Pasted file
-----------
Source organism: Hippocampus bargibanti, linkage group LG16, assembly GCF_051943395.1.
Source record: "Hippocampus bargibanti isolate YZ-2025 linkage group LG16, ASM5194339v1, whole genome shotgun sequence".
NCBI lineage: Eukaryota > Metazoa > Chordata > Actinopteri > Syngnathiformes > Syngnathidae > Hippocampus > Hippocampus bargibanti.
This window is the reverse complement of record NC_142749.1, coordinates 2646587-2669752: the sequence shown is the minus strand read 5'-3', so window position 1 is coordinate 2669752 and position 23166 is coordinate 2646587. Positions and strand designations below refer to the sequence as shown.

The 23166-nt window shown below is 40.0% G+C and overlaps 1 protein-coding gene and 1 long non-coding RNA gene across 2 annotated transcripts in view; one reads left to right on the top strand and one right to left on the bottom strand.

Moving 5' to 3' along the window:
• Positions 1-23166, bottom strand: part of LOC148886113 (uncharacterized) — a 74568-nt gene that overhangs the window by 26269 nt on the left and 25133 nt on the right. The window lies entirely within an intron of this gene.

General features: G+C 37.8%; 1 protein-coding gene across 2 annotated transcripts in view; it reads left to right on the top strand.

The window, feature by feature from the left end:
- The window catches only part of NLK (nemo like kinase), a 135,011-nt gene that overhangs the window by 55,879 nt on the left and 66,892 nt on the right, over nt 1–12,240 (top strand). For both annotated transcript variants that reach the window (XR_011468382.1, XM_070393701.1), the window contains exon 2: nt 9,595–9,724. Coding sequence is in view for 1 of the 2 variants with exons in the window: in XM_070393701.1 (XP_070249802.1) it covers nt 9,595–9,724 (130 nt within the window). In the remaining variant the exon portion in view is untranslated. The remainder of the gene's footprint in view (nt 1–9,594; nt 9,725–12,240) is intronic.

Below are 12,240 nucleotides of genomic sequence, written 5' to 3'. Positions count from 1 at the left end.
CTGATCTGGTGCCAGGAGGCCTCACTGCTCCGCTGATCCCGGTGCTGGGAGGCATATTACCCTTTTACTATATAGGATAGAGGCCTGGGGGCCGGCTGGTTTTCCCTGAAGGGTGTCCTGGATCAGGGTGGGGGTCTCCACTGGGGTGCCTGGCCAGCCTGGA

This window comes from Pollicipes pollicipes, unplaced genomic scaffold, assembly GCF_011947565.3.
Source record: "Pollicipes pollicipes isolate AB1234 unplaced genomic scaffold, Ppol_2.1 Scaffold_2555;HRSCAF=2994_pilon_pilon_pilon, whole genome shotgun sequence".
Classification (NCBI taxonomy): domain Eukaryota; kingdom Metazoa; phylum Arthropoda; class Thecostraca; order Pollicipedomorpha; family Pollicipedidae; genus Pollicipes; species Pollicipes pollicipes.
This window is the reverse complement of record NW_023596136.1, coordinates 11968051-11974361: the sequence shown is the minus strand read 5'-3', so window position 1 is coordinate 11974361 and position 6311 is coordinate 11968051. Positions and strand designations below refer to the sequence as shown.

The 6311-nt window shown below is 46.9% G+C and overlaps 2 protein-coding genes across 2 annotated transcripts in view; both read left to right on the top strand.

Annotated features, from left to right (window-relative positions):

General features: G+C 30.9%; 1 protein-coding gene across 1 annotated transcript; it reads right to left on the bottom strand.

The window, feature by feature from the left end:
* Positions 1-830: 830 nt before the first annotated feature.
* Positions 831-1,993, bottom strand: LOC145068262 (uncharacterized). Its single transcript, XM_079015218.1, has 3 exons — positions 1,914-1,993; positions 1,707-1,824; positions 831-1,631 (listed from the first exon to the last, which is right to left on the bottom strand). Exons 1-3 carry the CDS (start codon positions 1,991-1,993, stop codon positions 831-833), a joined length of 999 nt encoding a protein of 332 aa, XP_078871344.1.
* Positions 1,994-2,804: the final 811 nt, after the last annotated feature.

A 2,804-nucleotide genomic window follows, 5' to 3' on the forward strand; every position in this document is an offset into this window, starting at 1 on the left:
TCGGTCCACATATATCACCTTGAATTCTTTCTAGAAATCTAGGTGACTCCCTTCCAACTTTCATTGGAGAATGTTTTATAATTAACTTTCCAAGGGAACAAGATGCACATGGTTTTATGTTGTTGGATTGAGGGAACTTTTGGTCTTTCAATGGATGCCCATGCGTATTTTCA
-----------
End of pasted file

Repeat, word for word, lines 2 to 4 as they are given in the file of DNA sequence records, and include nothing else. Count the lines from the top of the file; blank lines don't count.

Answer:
Source record: "Hippocampus bargibanti isolate YZ-2025 linkage group LG16, ASM5194339v1, whole genome shotgun sequence".
NCBI lineage: Eukaryota > Metazoa > Chordata > Actinopteri > Syngnathiformes > Syngnathidae > Hippocampus > Hippocampus bargibanti.
This window is the reverse complement of record NC_142749.1, coordinates 2646587-2669752: the sequence shown is the minus strand read 5'-3', so window position 1 is coordinate 2669752 and position 23166 is coordinate 2646587. Positions and strand designations below refer to the sequence as shown.